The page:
if you want to use LUKS In-Place Conversion Tool, the notes below on converting a shipped-with-Ubuntu Dell XPS 13 Developer Edition (2015 Intel Broadwell model) may help you. There were a couple of small learnings to be had...
Finally Let’s Encrypt went public with their open source, easy to use, SSL certification solution (Available for everybody, starting on the 3rd of December).
And yes, it’s free! As I’m writing this, Let’s Encrypt is still beta status, but working well in a productive environment. Check out their site to understand how it works.
We've been discussing some of Jelly Bean's new security features, but this post will take a few steps back and focus on an older one that has been available since Honeycomb (3.0), announced in the beginning of the now distant 2011: disk encryption. We'll glance over the implementation, discuss how passwords are managed and introduce a simple tool that lets you change the password from the comfort of Android's UI.
If you're worried that you're not paranoid enough about your communications security and want to improve your OpSec, it is actually fairly easy to go "full-Sn*wden" with hardware storage of your PGP secret keys. The Yubico Yubikey-Neo and Neo-N USB tokens are a neat (and cheap) way to keep your keys locked in a hardware device rather than stored as a file on your harddrive. The hardware tokens are compatible with the OpenPGP card protocol, which recent versions of gnupg support out-of-the-box. All of the public-key cryptography happens inside the tamper-proof device, so your secret key is never decrypted in the memory nor stored on disk of your machine.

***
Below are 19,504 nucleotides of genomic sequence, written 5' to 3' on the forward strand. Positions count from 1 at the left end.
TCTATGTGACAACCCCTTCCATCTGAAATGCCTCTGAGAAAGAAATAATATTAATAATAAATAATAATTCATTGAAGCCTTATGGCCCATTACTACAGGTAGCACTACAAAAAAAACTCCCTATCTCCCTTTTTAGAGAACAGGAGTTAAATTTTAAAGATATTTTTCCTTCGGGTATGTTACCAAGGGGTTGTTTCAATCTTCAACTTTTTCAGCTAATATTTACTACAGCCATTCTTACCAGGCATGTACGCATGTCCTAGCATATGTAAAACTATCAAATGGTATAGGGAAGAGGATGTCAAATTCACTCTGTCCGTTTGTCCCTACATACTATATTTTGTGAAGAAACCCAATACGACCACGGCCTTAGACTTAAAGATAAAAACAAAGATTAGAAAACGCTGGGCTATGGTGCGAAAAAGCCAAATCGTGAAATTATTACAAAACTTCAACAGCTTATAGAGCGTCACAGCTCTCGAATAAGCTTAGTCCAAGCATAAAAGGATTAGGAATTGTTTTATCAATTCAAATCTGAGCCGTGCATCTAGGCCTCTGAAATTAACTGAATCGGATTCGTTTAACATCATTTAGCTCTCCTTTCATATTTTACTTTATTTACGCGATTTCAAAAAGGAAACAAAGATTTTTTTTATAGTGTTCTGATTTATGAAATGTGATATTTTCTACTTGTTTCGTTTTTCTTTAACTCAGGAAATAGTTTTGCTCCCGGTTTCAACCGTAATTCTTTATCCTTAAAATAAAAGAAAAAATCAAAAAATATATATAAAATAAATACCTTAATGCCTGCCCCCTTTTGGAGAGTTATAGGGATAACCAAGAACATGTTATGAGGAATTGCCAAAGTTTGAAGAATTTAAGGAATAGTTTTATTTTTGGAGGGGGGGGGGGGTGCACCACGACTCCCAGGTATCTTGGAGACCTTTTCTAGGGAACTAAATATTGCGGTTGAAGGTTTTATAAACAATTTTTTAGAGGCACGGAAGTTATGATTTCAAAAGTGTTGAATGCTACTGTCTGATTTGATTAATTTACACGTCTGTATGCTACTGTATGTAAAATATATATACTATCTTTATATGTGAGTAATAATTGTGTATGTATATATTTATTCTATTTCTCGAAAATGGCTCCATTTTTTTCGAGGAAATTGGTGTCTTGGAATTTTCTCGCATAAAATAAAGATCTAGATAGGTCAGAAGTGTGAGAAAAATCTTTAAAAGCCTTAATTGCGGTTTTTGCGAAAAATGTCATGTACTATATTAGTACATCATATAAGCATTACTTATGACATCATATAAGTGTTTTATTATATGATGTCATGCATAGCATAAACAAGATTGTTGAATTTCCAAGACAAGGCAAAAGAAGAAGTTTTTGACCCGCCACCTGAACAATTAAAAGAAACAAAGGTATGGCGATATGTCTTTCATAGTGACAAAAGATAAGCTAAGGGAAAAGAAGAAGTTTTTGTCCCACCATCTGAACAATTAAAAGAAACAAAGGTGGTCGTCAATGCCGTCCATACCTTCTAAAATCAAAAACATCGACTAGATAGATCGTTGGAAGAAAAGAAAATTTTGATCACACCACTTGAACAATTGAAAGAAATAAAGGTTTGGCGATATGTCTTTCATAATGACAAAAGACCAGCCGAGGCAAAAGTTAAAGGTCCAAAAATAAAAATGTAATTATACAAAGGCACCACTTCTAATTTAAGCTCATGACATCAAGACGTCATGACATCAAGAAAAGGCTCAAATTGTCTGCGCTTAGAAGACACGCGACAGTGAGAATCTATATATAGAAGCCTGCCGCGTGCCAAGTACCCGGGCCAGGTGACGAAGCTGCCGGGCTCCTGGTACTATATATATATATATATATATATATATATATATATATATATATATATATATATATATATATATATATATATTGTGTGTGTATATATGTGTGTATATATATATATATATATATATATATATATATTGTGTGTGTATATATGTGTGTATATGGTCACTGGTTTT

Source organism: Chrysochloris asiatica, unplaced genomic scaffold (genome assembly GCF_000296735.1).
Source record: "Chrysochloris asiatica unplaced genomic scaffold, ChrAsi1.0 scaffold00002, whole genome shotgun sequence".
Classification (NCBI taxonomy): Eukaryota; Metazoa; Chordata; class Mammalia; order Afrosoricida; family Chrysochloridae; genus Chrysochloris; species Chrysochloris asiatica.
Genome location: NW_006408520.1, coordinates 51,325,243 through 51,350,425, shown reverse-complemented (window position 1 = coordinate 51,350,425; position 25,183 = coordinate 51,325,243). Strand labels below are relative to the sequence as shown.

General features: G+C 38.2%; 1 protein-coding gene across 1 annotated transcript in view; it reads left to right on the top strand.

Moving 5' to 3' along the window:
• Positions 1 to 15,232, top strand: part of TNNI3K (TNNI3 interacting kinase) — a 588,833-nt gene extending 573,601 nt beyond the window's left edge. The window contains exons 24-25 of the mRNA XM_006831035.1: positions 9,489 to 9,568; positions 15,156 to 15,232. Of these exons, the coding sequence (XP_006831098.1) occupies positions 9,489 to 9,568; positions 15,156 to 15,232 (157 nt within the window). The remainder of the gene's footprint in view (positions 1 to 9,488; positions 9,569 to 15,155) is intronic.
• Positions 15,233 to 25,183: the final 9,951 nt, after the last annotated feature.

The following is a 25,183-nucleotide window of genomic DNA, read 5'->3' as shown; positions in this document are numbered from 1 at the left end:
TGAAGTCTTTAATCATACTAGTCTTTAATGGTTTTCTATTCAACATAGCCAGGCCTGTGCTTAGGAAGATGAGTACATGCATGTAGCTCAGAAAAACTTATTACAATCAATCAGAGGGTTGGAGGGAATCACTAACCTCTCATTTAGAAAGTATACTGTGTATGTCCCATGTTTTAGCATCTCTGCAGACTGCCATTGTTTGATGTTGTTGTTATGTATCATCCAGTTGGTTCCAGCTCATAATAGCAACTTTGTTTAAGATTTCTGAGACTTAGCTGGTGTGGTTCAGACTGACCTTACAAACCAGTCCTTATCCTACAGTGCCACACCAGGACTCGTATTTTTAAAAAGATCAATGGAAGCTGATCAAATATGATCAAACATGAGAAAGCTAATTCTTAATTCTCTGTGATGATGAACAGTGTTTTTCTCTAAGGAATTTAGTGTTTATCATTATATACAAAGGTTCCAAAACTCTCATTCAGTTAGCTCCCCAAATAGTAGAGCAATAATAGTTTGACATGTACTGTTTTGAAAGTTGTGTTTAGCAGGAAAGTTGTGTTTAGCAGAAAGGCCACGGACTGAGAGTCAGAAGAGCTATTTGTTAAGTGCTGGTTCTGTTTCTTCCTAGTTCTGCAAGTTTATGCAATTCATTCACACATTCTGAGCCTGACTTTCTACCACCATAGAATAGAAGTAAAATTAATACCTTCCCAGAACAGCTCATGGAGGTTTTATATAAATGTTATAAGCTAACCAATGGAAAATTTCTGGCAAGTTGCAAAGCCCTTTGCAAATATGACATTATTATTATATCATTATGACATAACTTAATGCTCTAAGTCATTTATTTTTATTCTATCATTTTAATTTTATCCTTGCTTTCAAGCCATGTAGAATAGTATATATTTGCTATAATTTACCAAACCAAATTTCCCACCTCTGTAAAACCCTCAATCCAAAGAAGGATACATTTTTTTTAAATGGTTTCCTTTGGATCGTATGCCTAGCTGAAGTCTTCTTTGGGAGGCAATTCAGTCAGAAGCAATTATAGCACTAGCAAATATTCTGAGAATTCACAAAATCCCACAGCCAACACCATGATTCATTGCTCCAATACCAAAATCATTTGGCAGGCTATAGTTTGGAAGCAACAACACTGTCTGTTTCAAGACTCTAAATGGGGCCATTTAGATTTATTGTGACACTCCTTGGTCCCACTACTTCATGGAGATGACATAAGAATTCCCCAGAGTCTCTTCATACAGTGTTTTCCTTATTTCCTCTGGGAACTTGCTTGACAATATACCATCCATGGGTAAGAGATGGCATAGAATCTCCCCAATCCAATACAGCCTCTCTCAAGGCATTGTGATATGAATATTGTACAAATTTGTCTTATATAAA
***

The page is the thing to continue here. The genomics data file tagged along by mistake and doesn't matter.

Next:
It's possible to publish your public PGP key in the DNS. There is a really good guide at http://www.gushi.org/make-dns-cert/HOWTO.html which explains the three different methods in detail. It's really simple though, so I'll explain how I did it. I'm going to replace my email address with a fake address to avoid feeding the spambots.
DiskCryptor is an open encryption solution that offers encryption of all disk partitions, including the system partition. The fact of openess goes in sharp contrast with the current situation, where most of the software with comparable functionality is completely proprietary, which makes it unacceptable to use for protection of confidential data.
There's no public key encryption for Android yet, but that's an important feature for many of us. APG tries to fill that void, with new features quickly being added. Hopefully APG will grow into a fully functional OpenGPG implementation of GPG or PGP calibre.
SSHTunnel is a SSH tunnel app for Android System, based on Connectbot and Dropbear / OpenSSH (Beta Branch). With this app and a configured server (typically configured with sshd and nginx / squid), you can easily browse internet through a SSH tunnel on your android devices.